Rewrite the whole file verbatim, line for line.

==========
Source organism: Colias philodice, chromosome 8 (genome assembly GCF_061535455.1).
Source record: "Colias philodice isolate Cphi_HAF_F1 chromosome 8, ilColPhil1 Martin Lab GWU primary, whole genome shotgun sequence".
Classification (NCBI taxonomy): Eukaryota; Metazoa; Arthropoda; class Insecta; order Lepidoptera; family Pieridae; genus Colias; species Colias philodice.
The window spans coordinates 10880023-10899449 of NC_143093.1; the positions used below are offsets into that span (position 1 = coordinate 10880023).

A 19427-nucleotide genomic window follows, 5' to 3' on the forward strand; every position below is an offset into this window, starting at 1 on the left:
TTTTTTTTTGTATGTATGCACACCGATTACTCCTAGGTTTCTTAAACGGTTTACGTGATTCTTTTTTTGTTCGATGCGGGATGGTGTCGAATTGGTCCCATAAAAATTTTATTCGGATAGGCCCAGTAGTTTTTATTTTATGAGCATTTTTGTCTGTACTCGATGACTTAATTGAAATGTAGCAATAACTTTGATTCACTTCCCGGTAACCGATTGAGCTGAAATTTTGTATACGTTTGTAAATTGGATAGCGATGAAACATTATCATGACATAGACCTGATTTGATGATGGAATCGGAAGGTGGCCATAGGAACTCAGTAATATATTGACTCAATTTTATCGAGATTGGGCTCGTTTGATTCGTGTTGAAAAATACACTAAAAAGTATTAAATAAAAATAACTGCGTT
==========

Source organism: Colias philodice, chromosome 8 (genome assembly GCF_061535455.1).
Source record: "Colias philodice isolate Cphi_HAF_F1 chromosome 8, ilColPhil1 Martin Lab GWU primary, whole genome shotgun sequence".
Classification (NCBI taxonomy): Eukaryota; Metazoa; Arthropoda; class Insecta; order Lepidoptera; family Pieridae; genus Colias; species Colias philodice.
The window spans coordinates 10880023-10899449 of NC_143093.1; the positions used below are offsets into that span (position 1 = coordinate 10880023).

A 19427-nucleotide genomic window follows, 5' to 3' on the forward strand; every position below is an offset into this window, starting at 1 on the left:
TTTTTTTTTGTATGTATGCACACCGATTACTCCTAGGTTTCTTAAACGGTTTACGTGATTCTTTTTTTGTTCGATGCGGGATGGTGTCGAATTGGTCCCATAAAAATTTTATTCGGATAGGCCCAGTAGTTTTTATTTTATGAGCATTTTTGTCTGTACTCGATGACTTAATTGAAATGTAGCAATAACTTTGATTCACTTCCCGGTAACCGATTGAGCTGAAATTTTGTATACGTTTGTAAATTGGATAGCGATGAAACATTATCATGACATAGACCTGATTTGATGATGGAATCGGAAGGTGGCCATAGGAACTCAGTAATATATTGACTCAATTTTATCGAGATTGGGCTCGTTTGATTCGTGTTGAAAAATACACTAAAAAGTATTAAATAAAAATAACTGCGTT